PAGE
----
Diseases, like malaria and yellow fever are also transmitted through animals. Some vets have insight to diseases that affect both humans and animals. Vets have contributed to the treatment and cure of many diseases that plagued both humans and their furry friends.
Government agencies employ veterinarians as well. When an animal comes from a foreign land, these vets quarantine them and check for any diseases that may be present in an effort to control new diseases that can be brought into the country. Other Specific types of vets include:
A vet assistant works alongside the veterinarian and helps out around the clinic. In some cases, they may assist vets in surgery or restrain struggling animals during tests or lab work. The everyday duties of a veterinary assistant include; monitoring and caring for animals after surgery, keeping medical records, cleaning animals' teeth, feeding and bathing them, cleaning cages, sterilizing surgical equipment, giving animals medication, collecting samples for testing and performing laboratory tests, and offering grief counseling to pet owners.
It's a good idea to bring your pet to the vet regularly. This way, he or she becomes familiar and comfortable with the care providers, and you can stay on top of your pet's preventative care. If the animal is small enough, bring it to the office in a carrier. Just as you visit the doctor for a yearly check up, you should bring in your pet for regular check ups as well. During a routine veterinary visit, the vet will probably begin by asking you if there have been any changes in your pet's behavior or habits.
The vet will then take your pet's vitals, like weight, temperature, pulse and respiration rate, and perform a physical examination of the pet. During a physical exam, the vet checks the abdomen for swollen organs, and the legs, feet and joints for any potential problems. Depending on the age, breed or condition of your pet, your veterinarian may also check the eyes, ears and mouth.
When your vet conducts a full body examination, he or she will check out your pet's coat and skin, noting any hair loss, itchy spots or lumps. Keep note of your animal's shedding habits so you can let the vet know if anything seems abnormal. The vet will check for parasites, fleas, ticks, mites and heartworms as well.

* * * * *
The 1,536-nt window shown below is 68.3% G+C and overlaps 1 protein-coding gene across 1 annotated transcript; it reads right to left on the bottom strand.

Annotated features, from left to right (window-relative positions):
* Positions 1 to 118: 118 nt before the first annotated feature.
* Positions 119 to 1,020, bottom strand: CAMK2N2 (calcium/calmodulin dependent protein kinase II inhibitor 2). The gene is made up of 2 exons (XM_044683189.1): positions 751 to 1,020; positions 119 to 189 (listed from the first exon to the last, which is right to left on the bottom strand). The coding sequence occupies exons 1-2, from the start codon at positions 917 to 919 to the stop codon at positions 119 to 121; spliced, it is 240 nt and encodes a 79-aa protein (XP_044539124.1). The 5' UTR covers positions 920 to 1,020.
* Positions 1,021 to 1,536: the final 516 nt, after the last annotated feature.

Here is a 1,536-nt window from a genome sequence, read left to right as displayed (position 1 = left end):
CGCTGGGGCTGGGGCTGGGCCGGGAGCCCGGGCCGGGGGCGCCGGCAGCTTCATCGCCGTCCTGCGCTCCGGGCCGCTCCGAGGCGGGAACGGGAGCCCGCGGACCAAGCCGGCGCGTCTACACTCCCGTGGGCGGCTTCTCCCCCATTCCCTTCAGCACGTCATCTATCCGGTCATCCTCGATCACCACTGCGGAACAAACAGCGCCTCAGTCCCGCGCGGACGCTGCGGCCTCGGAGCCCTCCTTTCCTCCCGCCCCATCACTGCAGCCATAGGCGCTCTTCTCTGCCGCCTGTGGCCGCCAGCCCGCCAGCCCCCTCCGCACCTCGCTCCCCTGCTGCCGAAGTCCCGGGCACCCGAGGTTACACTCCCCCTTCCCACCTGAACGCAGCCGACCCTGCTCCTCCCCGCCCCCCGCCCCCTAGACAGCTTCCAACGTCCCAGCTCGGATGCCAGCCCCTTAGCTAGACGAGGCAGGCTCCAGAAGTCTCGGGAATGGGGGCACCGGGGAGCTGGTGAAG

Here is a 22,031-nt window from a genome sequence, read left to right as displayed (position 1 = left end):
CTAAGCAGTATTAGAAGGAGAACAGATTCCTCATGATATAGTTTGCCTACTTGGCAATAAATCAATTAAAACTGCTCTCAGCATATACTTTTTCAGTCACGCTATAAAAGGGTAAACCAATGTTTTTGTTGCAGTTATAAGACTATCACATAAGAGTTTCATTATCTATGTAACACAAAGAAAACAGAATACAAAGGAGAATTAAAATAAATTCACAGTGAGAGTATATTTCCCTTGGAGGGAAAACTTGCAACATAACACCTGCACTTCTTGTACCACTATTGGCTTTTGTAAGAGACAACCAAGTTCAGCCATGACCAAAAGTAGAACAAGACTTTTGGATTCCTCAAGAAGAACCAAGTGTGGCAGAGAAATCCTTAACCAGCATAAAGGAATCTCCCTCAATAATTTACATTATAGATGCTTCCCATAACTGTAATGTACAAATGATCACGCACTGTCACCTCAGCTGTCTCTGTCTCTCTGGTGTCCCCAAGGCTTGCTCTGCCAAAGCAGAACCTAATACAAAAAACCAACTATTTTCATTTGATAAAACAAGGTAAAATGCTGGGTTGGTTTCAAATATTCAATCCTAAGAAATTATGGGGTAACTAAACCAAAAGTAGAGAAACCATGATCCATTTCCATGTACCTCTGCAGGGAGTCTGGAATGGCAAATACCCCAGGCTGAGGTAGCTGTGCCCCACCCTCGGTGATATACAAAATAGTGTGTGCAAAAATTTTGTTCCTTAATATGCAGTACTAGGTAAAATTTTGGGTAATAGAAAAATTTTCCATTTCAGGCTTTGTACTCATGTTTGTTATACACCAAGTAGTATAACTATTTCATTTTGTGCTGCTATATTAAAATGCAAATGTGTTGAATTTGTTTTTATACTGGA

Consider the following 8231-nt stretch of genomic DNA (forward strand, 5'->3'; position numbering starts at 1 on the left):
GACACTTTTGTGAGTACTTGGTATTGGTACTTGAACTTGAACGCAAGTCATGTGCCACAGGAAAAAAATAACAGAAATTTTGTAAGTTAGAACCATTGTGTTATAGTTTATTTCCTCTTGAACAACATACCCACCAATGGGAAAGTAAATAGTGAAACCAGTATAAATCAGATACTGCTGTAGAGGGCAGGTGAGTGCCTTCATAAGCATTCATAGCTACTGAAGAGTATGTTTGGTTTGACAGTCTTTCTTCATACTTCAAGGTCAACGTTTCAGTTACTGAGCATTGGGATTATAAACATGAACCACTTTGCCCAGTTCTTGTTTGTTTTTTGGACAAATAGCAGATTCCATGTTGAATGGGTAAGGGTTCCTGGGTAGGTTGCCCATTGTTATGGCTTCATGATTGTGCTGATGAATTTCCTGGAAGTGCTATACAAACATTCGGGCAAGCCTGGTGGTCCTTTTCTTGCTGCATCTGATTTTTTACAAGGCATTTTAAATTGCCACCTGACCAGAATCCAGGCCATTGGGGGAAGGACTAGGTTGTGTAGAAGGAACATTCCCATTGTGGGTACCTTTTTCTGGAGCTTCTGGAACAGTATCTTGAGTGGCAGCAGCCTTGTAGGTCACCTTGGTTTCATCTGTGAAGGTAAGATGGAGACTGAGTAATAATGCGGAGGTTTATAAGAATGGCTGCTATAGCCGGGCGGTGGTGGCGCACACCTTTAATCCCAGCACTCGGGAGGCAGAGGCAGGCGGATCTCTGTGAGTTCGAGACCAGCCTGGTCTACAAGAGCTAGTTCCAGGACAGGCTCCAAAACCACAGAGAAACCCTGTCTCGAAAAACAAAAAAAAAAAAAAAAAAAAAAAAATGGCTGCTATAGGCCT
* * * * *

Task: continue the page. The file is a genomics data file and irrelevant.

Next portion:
Vaccinations are also important to your pet, especially if you have a cat or a dog, and your vet will suggest that you make sure they're current. Keeping up to date with vaccinations can prevent your furry friend from getting distemper, rabies, hepatitis and lyme disease. Some vaccinations last longer than others, so speak to your doctor about staying caught up with your animal's shots.
Just like your own health insurance, you want to make sure your animal is covered before he or she needs veterinary services. Some common animal surgeries can cost thousands of dollars, and you don't want to end up having to foot a surprise bill that costs more than your paycheck.
There's no set price for pet health insurance. Costs can depend on factors such as where you live, the age and breed of your pet, and how much coverage you want. Before you take out a pet insurance policy, you'll want to meet with your vet to go over what he or she thinks your animal should be covered for. Many vets believe that you should make sure cancer, chronic disease, hereditary and congenital disease, and common breed-related medical conditions are all addressed in your policy.
Some pet owners can't afford insurance for their pet, so there are other options to make paying for surprise pet visits as easy as possible. Some pet stores have wellness plans - which tend to be much cheaper than an insurance policy - that offer shots, check ups, screenings and discounts on various procedures your pet may need. A lot of veterinary offices offer payment plans for pricey procedures as well, as long as you have decent credit history. For a last-ditch option, there are even privately funded organizations that offer pet owners financial aid for their pet's treatments.